Maybe it’s the optimism of spring, but the general election is looking a lot more interesting now than it did back in January.
The leaders of the three main parties still look and sound like Stepford Wives and could probably make a mint selling recordings of their speeches to cure insomnia. Well not David Cameron. At least not for me. He does bad things to my blood pressure.
Sal of Greece, aka Japonica Flowers here in wordpress Land, says that when the anti-austerity party was elected to government in her adopted country people started smiling aagin.
It’s a comment that has stayed with me. The speeches I have heard from the three main parties have each extolled their party’s virtues as being the best to govern, but they don’t exactly make your heart sing. UKIP is about the politics of fear, and could cause a surge in prescriptions for anti-depressants, and we keep being told that the NHS is pretty hard up right now.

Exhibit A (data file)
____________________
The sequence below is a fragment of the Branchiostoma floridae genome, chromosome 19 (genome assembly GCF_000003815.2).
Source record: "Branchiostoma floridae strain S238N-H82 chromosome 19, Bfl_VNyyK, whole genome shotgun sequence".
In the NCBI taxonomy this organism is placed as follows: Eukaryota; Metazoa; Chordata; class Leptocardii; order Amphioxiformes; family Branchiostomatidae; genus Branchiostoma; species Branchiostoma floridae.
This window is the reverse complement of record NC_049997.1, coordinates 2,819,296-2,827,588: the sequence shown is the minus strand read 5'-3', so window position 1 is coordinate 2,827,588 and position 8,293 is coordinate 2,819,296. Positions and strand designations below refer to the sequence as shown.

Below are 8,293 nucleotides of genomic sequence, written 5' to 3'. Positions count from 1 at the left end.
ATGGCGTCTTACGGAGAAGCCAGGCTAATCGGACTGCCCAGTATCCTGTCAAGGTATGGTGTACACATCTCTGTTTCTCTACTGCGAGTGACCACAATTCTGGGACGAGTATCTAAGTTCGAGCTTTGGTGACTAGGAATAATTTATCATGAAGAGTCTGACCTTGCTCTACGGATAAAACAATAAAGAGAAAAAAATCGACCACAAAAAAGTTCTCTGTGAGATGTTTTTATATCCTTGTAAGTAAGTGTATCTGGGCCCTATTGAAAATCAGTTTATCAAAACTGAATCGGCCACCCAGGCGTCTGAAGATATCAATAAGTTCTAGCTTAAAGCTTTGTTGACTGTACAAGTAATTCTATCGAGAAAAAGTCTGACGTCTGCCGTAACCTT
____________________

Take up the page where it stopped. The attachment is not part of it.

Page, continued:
Increasingly I find I am paying attention to groups of people who are not standing for parliament but who are working to achieve change in different parts of the country. People like Focus E15 who grew out of a protest when a local council tried to disperse single mothers from a Newham hostel to private rentals 100 miles away; people like the New Economic Foundation “Economics as though people and the planet matter”. At times it feels like the spirit of Greenham Common still lives. Continue reading